Aerosol Indirect Effects and Their Effective Representation in Climate Models from the New ASR Shortwave Array Spectroradiometer

Principal Investigator(s):
Dan Lubin, University of California, San Diego

This project will address aerosol-cloud indirect effects using new measurements from the Shortwave Array Spectroradiometer (SAS) instruments recently procured under the American Recovery and Reinvestment Act (ARRA). The SAS instruments measure downwelling hemispheric irradiance or zenith radiance with full spectral resolution across the wavelength range 340-1700 nm. These instruments have been deployed primarily at the Southern Great Plains (SGP) site, but are also to be deployed in approved DOE field programs.

This project has three research objectives:

  • We will develop a radiative transfer retrieval algorithm for use with the new Shortwave Array Spectroradiometer (SAS) data. This will provide high-time-resolution retrievals of cloud thermodynamic phase and optical depth, and, for single-phase clouds, liquid water droplet effective radius or ice water effective particle size. The SAS instruments operate over a wavelength range that is very sensitive to cloud properties. A key advantage of this SAS-based retrieval is that we can retrieve the specific optical properties at high-time resolution from a single instrument, for either overcast skies or broken clouds. Here, we are building on our previous work with shortwave North Slope of Alaska (NSA) spectroradiometer data from the DOE-supported Indirect and Semi-Direct Aerosol Campaign (ISDAC).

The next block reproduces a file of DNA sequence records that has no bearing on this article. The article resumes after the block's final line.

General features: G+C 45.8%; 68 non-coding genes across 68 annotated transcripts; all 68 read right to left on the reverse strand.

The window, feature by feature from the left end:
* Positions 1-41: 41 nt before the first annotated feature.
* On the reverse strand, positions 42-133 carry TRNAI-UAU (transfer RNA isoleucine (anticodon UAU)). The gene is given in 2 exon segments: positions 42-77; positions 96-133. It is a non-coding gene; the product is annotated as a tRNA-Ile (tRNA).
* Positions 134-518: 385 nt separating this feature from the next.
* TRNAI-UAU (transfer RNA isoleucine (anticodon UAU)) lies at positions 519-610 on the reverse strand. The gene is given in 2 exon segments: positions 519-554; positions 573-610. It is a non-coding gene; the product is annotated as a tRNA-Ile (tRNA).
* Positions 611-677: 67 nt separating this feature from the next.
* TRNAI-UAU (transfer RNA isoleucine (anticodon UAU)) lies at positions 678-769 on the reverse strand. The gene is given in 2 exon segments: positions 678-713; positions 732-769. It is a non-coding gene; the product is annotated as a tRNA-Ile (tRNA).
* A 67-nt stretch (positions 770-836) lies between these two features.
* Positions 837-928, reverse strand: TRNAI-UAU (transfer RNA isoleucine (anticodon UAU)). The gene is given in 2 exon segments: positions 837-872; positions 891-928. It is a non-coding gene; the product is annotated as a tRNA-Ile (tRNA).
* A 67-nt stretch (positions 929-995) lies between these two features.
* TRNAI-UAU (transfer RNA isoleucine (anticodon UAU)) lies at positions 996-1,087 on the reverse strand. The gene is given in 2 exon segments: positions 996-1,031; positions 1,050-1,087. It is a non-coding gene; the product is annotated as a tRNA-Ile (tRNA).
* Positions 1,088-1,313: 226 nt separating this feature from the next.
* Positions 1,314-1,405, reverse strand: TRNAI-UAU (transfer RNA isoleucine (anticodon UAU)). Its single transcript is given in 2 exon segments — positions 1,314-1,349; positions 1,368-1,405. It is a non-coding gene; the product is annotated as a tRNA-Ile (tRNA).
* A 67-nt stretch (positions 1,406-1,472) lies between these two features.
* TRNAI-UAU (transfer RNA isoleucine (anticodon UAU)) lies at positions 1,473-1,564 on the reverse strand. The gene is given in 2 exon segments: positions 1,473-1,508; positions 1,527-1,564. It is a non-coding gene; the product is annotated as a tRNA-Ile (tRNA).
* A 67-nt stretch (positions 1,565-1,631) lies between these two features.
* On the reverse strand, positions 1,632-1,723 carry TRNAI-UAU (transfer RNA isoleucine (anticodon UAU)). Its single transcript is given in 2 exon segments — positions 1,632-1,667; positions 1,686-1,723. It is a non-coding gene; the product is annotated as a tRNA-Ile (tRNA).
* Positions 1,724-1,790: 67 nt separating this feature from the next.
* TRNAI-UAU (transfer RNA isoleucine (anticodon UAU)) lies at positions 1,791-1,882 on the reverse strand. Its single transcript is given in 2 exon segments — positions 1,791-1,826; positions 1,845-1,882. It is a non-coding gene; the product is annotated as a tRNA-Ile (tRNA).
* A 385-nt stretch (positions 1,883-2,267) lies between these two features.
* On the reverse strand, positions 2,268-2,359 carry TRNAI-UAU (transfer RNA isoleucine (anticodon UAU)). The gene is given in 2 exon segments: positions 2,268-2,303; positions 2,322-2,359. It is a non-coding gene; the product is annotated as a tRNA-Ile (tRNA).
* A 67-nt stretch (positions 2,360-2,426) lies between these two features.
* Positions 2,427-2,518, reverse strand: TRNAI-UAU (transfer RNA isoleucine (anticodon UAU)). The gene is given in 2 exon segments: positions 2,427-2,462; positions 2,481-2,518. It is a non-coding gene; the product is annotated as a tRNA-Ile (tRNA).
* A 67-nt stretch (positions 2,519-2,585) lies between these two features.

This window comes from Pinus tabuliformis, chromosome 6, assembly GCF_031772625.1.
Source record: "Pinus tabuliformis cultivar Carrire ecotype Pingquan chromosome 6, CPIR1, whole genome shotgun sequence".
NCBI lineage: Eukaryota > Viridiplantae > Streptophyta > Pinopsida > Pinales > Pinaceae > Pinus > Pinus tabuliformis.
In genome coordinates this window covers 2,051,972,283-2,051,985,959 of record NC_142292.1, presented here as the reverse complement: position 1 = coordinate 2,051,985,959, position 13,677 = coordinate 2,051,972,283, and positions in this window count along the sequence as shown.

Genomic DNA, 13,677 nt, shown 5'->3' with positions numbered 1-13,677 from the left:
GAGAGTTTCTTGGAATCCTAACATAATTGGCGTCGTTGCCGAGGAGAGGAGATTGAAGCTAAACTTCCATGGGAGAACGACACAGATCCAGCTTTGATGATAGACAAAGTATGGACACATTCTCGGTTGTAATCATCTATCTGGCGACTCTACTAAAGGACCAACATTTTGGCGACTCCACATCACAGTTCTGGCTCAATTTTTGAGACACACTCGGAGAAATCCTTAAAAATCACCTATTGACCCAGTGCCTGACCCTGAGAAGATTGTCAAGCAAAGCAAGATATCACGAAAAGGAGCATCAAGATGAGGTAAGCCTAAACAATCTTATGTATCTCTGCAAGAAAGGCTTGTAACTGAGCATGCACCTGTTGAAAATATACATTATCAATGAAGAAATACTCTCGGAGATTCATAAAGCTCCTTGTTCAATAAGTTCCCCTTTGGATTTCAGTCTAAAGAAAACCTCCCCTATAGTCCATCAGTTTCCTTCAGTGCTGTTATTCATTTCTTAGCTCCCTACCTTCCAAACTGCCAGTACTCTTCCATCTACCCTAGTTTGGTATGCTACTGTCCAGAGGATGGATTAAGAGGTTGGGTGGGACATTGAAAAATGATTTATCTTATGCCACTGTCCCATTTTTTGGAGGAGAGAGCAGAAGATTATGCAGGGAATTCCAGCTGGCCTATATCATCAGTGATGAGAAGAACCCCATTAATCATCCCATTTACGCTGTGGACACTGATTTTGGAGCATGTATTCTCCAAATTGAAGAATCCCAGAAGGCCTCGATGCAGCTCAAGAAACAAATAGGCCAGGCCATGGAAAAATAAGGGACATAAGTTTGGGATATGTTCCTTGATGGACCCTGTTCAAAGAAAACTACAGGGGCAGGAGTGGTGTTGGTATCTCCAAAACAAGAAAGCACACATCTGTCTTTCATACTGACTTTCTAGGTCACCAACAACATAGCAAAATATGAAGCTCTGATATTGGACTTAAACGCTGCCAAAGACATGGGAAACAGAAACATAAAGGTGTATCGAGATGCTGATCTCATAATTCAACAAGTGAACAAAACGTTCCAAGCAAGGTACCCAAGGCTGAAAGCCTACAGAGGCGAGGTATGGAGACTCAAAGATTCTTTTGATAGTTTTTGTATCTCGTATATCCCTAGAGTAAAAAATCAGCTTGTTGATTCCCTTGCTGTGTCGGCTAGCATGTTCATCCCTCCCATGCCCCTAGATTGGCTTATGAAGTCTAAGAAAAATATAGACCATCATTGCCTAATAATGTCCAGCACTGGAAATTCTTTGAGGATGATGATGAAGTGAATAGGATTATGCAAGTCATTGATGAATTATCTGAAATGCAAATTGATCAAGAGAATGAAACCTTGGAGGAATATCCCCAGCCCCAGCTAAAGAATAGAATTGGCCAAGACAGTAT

• We will apply the algorithm to year-round SAS data at the SGP site, and other (already approved) deployments of the SAS instruments. We will create a PI Product of thermodynamic phase and cloud optical depth (all clouds) and effective particle size (when a predominant single phase can be identified).
  • Using aerosol data at SGP, back trajectory analysis, and other ancillary data, we will identify case studies in which aerosol indirect effects appear to be manifesting. The high-time resolution capability of the SAS instruments allows the possibility of identifying true process studies in aerosol-cloud-climate interaction. We will publish and make these cases available to the climate modeling community.

The scientific motivation for this project involves the recently evolved capability in global climate models to incorporate aerosol chemical and microphysical properties as they influence cloud activation and hence manifestation of indirect effects. These new models need testing, validation, and refinement. Experimental atmospheric science programs must therefore move beyond the task of merely confirming that aerosol indirect effects occur in nature, and must progress toward identifying high-time-resolution process studies specific to various categories of tropospheric aerosol. The new SAS instruments provide an excellent opportunity for this type of progress toward improving climate model performance.